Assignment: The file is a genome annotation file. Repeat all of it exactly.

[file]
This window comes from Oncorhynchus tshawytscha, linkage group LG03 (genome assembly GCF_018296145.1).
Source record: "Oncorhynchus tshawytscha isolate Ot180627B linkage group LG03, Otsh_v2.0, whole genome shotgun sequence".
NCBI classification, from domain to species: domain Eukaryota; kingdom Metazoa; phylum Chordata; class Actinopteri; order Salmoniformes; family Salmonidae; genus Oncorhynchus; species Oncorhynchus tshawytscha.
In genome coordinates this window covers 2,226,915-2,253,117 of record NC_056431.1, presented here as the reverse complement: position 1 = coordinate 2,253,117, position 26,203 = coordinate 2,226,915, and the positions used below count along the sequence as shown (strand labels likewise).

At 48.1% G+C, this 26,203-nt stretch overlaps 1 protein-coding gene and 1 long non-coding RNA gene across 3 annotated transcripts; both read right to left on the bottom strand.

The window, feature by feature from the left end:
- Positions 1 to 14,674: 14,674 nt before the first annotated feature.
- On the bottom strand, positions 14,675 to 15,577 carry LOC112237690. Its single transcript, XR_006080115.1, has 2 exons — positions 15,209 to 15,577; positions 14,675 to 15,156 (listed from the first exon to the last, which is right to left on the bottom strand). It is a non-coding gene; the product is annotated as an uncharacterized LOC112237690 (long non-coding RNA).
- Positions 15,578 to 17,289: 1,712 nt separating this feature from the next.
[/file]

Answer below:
This window comes from Oncorhynchus tshawytscha, linkage group LG03 (genome assembly GCF_018296145.1).
Source record: "Oncorhynchus tshawytscha isolate Ot180627B linkage group LG03, Otsh_v2.0, whole genome shotgun sequence".
NCBI classification, from domain to species: domain Eukaryota; kingdom Metazoa; phylum Chordata; class Actinopteri; order Salmoniformes; family Salmonidae; genus Oncorhynchus; species Oncorhynchus tshawytscha.
In genome coordinates this window covers 2,226,915-2,253,117 of record NC_056431.1, presented here as the reverse complement: position 1 = coordinate 2,253,117, position 26,203 = coordinate 2,226,915, and the positions used below count along the sequence as shown (strand labels likewise).

At 48.1% G+C, this 26,203-nt stretch overlaps 1 protein-coding gene and 1 long non-coding RNA gene across 3 annotated transcripts; both read right to left on the bottom strand.

The window, feature by feature from the left end:
- Positions 1 to 14,674: 14,674 nt before the first annotated feature.
- On the bottom strand, positions 14,675 to 15,577 carry LOC112237690. Its single transcript, XR_006080115.1, has 2 exons — positions 15,209 to 15,577; positions 14,675 to 15,156 (listed from the first exon to the last, which is right to left on the bottom strand). It is a non-coding gene; the product is annotated as an uncharacterized LOC112237690 (long non-coding RNA).
- Positions 15,578 to 17,289: 1,712 nt separating this feature from the next.